Some Good Bullscotch -- The Blood and Sand
The Whiskey Queen

Bombs Away -- The Brown Bomber

Brown bomber 1The drink is not explosive or dangerous, unless you have too many of them.  It is a tribute to Joe Louis, the late American heavyweight boxer.  Known as the Brown Bomber, Louis was the reigning champion for 140 consecutive months in the 1930s and 1940s, and he had 23 knockouts in 27 title fights.  Talk about staggering numbers (literally, if you were in the ring with him).  Jim Meehan at PDT in New York City created the Brown Bomber, and this is my variation on the recipe on the Whiskey Writes website.

2 ounces bourbon
.75 ounces dry vermouth
.5 ounces Averna or Campari

Brown Bomber 2Combine in a shaker with ice, stir with the deliberate force of a boxer dismantling their opponent, and strain into a coupe glass.  Garnish with lemon twist.

Most versions of the Brown Bomber call for bourbon or rye, Lillet Blanc (a French aperitif), and Suze (a Swiss gentian root liqueur).  I substituted dry vermouth for the Lillet Blanc, and Averna or Campari for the Suze, because I prefer those liquors.  If you use Campari instead of Averna, the resulting cocktail will be more bitter.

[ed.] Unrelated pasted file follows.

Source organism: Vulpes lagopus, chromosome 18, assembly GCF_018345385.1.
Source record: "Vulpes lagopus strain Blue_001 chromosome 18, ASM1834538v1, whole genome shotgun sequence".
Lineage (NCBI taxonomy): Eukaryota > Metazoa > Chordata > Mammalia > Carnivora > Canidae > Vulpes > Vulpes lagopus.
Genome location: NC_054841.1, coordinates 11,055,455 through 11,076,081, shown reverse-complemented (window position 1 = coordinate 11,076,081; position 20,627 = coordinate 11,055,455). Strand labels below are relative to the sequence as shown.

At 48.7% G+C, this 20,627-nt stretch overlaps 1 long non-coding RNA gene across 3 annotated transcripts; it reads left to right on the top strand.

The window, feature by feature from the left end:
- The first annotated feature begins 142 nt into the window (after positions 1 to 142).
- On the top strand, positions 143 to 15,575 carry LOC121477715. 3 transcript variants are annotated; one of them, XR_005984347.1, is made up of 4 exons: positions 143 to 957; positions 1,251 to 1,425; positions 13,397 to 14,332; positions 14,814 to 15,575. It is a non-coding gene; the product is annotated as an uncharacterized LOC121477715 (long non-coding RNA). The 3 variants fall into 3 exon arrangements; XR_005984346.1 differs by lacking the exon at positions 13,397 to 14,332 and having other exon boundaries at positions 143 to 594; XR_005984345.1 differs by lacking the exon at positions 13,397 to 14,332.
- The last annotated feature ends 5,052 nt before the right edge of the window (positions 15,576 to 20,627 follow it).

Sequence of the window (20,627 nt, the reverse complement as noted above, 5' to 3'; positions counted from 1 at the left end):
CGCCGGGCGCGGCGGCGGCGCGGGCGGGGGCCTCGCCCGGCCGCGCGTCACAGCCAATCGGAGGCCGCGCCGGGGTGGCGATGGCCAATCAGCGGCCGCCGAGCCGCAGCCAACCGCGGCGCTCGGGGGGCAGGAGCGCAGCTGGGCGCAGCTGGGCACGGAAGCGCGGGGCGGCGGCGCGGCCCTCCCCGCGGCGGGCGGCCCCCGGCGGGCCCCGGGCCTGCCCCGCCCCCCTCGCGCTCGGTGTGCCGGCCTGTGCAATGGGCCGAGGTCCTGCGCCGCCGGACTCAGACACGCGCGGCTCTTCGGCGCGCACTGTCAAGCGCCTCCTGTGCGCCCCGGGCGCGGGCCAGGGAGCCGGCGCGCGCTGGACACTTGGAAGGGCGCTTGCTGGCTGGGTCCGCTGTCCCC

The Brown Bomber isn't far removed from a Boulevardier in that both cocktails have a whiskey base, include vermouth, and contain an amaro such as Campari.   Similarly, the combination of whiskey and dry vermouth is reminiscent of a Scofflaw, so if you like one you'll probably like the other.

If you want a boxing relating drink that's sweeter but just as strong, try my pugilecello.  The Brown Bomber isn't sweet. But like its namesake, it is powerful and classy.

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